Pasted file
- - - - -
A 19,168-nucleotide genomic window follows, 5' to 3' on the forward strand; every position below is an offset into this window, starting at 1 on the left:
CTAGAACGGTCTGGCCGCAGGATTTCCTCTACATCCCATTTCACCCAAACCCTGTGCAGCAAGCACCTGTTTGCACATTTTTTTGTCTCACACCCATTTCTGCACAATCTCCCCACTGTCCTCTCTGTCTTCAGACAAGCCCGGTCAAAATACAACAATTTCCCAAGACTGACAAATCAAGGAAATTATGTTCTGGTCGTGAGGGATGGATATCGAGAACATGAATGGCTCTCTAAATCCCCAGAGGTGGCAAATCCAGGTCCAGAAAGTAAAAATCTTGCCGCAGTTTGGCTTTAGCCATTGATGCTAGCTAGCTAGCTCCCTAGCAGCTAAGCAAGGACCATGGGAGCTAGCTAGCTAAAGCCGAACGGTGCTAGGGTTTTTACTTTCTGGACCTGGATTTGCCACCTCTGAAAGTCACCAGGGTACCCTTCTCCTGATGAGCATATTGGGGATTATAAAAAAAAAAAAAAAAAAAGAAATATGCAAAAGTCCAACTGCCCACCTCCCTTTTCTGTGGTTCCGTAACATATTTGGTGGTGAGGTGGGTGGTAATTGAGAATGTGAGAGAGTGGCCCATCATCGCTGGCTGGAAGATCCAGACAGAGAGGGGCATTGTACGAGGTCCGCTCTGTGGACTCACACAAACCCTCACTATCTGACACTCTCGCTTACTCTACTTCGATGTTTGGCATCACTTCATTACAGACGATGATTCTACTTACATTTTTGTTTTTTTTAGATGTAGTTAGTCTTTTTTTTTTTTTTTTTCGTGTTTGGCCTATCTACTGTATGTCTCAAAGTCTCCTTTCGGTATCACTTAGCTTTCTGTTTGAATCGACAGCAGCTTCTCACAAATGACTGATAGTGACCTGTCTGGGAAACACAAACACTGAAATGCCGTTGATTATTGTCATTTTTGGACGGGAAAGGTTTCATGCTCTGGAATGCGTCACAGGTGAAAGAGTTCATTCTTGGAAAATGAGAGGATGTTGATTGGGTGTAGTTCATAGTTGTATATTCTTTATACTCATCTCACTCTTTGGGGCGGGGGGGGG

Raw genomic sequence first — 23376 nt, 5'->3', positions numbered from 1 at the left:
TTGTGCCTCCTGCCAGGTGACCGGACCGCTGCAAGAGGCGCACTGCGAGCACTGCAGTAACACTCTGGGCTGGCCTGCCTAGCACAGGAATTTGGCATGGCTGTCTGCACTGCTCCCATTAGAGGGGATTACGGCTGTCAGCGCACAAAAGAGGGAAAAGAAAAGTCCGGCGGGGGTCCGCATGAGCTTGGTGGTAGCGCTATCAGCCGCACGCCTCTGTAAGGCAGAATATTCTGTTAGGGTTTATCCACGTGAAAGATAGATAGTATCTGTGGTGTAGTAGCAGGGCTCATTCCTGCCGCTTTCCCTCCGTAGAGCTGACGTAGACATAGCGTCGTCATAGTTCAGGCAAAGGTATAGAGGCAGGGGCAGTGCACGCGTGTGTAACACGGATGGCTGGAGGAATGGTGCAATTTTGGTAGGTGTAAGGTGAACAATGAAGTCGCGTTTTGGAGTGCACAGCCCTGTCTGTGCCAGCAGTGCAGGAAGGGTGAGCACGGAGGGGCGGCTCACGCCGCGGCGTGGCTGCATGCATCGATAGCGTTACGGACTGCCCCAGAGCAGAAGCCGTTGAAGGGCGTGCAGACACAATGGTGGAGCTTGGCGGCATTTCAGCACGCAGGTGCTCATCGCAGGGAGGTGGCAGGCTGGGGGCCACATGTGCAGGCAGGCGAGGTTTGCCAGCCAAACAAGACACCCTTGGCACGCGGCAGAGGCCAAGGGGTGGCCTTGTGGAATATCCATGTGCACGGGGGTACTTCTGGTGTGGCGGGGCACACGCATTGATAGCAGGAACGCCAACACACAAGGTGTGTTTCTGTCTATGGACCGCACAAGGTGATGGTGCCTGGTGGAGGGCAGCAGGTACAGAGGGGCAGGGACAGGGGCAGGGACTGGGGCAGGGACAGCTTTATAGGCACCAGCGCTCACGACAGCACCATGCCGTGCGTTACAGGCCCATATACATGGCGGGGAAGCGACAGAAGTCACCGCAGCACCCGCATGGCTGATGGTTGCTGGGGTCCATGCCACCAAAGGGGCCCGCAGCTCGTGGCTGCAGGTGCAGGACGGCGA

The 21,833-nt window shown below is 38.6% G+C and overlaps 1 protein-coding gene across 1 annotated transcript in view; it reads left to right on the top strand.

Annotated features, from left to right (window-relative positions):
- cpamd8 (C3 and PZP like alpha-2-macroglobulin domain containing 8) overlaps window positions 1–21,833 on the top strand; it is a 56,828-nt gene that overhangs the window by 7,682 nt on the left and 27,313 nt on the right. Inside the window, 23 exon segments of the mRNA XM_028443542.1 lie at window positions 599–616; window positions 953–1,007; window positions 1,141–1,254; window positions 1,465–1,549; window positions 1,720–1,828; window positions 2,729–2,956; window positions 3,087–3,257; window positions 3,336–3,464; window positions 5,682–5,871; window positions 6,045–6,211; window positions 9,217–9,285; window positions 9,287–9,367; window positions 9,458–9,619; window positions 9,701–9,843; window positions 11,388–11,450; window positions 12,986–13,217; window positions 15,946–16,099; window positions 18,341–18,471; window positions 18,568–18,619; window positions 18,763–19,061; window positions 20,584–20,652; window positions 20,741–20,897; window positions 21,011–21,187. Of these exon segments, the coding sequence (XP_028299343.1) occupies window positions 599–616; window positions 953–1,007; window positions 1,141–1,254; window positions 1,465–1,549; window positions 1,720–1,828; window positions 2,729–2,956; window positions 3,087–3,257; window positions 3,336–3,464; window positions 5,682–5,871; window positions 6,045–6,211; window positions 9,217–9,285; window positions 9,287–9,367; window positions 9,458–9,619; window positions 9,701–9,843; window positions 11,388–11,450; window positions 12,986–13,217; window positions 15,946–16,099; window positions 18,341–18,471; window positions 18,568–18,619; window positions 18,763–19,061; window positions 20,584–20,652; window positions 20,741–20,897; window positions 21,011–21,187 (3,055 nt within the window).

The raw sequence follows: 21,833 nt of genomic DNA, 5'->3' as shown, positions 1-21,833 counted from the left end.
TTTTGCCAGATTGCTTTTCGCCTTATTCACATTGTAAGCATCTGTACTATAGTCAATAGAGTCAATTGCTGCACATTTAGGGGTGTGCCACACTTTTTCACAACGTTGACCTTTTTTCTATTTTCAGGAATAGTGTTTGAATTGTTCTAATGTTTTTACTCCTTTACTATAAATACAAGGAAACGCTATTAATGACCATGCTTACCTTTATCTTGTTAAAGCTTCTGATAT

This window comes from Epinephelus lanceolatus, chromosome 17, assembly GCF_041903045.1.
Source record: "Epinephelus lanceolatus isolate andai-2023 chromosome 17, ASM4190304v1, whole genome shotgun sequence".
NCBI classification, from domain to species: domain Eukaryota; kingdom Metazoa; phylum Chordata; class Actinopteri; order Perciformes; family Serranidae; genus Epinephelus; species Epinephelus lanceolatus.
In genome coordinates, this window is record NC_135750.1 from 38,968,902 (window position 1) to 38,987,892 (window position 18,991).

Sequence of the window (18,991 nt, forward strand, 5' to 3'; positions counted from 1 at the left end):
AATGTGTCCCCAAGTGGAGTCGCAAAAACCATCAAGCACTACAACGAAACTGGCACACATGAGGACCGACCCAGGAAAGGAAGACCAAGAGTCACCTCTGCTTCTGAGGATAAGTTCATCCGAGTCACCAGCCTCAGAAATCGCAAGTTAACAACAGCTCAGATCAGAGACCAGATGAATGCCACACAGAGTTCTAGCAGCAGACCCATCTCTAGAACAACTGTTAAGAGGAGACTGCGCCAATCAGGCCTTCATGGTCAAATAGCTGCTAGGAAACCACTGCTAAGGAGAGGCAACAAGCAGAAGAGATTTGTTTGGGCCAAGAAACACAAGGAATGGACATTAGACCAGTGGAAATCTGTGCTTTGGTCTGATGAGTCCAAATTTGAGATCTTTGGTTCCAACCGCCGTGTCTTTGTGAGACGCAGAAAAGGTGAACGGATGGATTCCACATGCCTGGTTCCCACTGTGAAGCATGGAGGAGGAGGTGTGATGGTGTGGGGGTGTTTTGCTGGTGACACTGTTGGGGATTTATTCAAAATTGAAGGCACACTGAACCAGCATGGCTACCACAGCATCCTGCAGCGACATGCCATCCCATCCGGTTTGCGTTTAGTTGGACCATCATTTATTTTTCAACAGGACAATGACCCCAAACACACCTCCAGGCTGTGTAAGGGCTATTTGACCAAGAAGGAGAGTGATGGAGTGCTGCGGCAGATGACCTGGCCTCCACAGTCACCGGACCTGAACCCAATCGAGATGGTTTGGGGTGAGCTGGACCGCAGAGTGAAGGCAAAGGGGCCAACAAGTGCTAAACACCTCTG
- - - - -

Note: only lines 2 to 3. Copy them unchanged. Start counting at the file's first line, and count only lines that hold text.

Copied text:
CTAGAACGGTCTGGCCGCAGGATTTCCTCTACATCCCATTTCACCCAAACCCTGTGCAGCAAGCACCTGTTTGCACATTTTTTTGTCTCACACCCATTTCTGCACAATCTCCCCACTGTCCTCTCTGTCTTCAGACAAGCCCGGTCAAAATACAACAATTTCCCAAGACTGACAAATCAAGGAAATTATGTTCTGGTCGTGAGGGATGGATATCGAGAACATGAATGGCTCTCTAAATCCCCAGAGGTGGCAAATCCAGGTCCAGAAAGTAAAAATCTTGCCGCAGTTTGGCTTTAGCCATTGATGCTAGCTAGCTAGCTCCCTAGCAGCTAAGCAAGGACCATGGGAGCTAGCTAGCTAAAGCCGAACGGTGCTAGGGTTTTTACTTTCTGGACCTGGATTTGCCACCTCTGAAAGTCACCAGGGTACCCTTCTCCTGATGAGCATATTGGGGATTATAAAAAAAAAAAAAAAAAAAGAAATATGCAAAAGTCCAACTGCCCACCTCCCTTTTCTGTGGTTCCGTAACATATTTGGTGGTGAGGTGGGTGGTAATTGAGAATGTGAGAGAGTGGCCCATCATCGCTGGCTGGAAGATCCAGACAGAGAGGGGCATTGTACGAGGTCCGCTCTGTGGACTCACACAAACCCTCACTATCTGACACTCTCGCTTACTCTACTTCGATGTTTGGCATCACTTCATTACAGACGATGATTCTACTTACATTTTTGTTTTTTTTAGATGTAGTTAGTCTTTTTTTTTTTTTTTTTCGTGTTTGGCCTATCTACTGTATGTCTCAAAGTCTCCTTTCGGTATCACTTAGCTTTCTGTTTGAATCGACAGCAGCTTCTCACAAATGACTGATAGTGACCTGTCTGGGAAACACAAACACTGAAATGCCGTTGATTATTGTCATTTTTGGACGGGAAAGGTTTCATGCTCTGGAATGCGTCACAGGTGAAAGAGTTCATTCTTGGAAAATGAGAGGATGTTGATTGGGTGTAGTTCATAGTTGTATATTCTTTATACTCATCTCACTCTTTGGGGCGGGGGGGGG

Raw genomic sequence first — 23376 nt, 5'->3', positions numbered from 1 at the left: